Teen birth rates fell to an historic low in 2011 thanks, in part, to new policies that make it easier for teens to access contraception.
In what could be a major breakthrough, researchers developed a test—similar to the Pap Test—that was able to find ovarian and uterine cancer cells in cervical fluid. Though it is years from the market it has the potential to save thousands of lives.
New CDC birth data out Wednesday confirm that the U.S. birthrate dropped one percent to reach an all-time low in 2011, extending the downward trend begun with the recession in 2008. Put down your knee-jerk fears about smaller population. This drop is a good sign, foretelling not a diminished but a strengthened workforce down the line.
In this week’s sexual health roundup: scientists use engineered stem-cells to attack HIV; California tests a new pill that prevents HIV infection when taken daily but some question how expensive it is; the CDC releases alarming data on cancers caused by HPV in women; and South Carolina lawmakers take steps to increase HPV vaccination among middle school students.
Kaiser Permanente makes it incredibly challenging for gay men to get the STD tests they need, hurdles that help fuel the spread of STIs in our community – including HIV. This is especially troubling at a time when new antibiotic-resistant strains of gonorrhea have emerged.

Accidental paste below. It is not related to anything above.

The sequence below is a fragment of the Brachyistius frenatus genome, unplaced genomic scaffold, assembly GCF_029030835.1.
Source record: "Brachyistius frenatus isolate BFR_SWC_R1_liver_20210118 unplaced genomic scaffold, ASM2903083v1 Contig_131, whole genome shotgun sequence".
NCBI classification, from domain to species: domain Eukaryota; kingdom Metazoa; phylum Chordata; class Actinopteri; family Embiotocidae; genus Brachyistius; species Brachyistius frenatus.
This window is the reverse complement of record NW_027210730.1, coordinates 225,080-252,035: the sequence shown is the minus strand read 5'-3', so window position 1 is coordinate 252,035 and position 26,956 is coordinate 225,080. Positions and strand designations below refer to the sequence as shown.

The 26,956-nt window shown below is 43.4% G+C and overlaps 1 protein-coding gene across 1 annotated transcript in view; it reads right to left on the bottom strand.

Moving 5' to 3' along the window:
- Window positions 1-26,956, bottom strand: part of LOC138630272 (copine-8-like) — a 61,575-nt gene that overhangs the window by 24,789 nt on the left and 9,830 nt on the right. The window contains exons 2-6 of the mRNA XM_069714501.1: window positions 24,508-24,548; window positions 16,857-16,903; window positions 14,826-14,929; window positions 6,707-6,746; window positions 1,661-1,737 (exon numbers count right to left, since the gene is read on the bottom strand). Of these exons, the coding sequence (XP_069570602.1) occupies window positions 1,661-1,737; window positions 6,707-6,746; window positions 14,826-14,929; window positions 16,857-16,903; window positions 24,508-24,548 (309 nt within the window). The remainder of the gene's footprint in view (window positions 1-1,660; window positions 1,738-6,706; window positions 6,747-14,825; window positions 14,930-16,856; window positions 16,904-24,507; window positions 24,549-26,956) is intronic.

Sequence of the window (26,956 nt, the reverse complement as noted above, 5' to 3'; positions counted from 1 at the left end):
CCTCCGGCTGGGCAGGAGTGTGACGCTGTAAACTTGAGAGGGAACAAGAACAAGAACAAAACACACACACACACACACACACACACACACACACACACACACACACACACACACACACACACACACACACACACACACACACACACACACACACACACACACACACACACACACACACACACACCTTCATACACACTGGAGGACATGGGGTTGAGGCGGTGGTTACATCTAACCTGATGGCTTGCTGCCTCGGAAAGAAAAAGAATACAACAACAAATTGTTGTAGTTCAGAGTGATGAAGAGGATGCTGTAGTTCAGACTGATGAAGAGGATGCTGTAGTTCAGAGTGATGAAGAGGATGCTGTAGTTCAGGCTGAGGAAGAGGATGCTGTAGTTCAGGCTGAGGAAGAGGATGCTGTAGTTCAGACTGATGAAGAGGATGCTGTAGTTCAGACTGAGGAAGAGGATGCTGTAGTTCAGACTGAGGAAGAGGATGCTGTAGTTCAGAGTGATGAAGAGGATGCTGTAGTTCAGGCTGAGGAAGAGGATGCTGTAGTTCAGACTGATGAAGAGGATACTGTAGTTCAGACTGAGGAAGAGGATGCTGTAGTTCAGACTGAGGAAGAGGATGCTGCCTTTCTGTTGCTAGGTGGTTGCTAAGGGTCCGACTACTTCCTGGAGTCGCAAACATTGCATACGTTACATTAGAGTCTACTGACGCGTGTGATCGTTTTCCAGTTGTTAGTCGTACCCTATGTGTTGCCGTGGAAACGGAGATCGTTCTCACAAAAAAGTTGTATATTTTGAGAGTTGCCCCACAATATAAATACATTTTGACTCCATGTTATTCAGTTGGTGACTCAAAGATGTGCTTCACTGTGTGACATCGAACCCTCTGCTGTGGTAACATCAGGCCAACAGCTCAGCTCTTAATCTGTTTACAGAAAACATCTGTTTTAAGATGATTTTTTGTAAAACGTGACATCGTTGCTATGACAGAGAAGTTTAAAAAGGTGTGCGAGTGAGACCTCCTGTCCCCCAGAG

Statistics show that 1 in 3 teens will experience dating violence and more than two-thirds never come forward and tell anyone. According to the Centers for Disease Control (CDC), teen dating violence is a serious public health problem that is growing in the United States.
New data suggest mixed progress and ongoing challenges in the United States when it comes to the three most commonly reported STDs: Chlamydia, Gonorrhea, and Syphilis.
Ten years ago tomorrow (September 28th, 2010) the United States Food and Drug Administration approved the use of mifepristone along with misoprostol for early term abortions. Data from the Centers for Disease Control show that while the incidence of abortion has remained steady, the share of those performed very early in pregnancy has increased.
Syphillis is easily diagnosed and treated. Yet efforts to eliminate syphillis in specific geographic areas have failed because they ignored deep economic, social, and racial disparities that perpetuate the risks of infection and disease.